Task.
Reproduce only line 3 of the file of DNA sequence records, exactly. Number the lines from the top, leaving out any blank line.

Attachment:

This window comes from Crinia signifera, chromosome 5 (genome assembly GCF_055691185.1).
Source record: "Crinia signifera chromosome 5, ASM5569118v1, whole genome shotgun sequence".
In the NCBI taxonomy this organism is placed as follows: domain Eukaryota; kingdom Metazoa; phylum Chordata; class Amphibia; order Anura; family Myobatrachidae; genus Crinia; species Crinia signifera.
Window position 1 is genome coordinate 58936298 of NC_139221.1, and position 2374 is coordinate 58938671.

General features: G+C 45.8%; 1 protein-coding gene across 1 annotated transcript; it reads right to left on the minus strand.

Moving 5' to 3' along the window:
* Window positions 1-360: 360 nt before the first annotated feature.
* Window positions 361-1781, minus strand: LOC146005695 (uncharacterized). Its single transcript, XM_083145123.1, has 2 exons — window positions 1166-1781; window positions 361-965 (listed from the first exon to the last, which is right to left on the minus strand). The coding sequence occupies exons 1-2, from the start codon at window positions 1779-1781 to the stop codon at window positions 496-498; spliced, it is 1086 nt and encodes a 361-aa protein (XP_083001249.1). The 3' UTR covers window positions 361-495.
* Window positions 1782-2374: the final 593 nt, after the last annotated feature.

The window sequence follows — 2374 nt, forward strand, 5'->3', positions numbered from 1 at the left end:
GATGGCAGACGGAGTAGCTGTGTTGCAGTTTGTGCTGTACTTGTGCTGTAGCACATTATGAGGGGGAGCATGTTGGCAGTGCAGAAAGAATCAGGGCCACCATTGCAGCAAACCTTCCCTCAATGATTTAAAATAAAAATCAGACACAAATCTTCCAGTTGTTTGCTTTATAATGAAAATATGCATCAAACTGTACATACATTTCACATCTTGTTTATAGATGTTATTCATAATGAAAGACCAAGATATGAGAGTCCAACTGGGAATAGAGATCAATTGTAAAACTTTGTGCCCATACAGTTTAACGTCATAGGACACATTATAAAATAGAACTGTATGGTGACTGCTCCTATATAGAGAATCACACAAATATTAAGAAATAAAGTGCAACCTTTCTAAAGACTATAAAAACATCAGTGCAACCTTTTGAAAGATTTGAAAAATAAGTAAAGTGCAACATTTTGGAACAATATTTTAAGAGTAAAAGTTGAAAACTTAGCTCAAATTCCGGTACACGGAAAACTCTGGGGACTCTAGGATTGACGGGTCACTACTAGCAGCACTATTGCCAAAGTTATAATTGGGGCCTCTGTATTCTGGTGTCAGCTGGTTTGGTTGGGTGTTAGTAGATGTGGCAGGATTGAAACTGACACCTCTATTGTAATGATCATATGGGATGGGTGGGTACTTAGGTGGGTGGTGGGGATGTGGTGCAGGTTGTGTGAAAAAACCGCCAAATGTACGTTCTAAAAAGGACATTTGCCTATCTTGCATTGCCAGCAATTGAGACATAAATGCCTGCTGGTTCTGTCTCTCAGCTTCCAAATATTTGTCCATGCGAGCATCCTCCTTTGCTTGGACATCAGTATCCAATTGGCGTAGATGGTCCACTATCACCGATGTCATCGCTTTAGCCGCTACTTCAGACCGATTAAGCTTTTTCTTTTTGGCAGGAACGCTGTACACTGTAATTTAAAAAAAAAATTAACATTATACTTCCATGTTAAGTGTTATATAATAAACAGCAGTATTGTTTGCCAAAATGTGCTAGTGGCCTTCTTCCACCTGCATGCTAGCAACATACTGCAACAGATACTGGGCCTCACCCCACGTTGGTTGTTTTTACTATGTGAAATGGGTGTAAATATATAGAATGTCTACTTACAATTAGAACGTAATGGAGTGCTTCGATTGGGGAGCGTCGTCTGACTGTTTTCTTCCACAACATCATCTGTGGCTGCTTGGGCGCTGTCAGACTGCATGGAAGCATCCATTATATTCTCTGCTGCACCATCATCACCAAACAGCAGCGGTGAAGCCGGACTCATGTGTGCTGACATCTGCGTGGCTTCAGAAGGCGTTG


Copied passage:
In the NCBI taxonomy this organism is placed as follows: domain Eukaryota; kingdom Metazoa; phylum Chordata; class Amphibia; order Anura; family Myobatrachidae; genus Crinia; species Crinia signifera.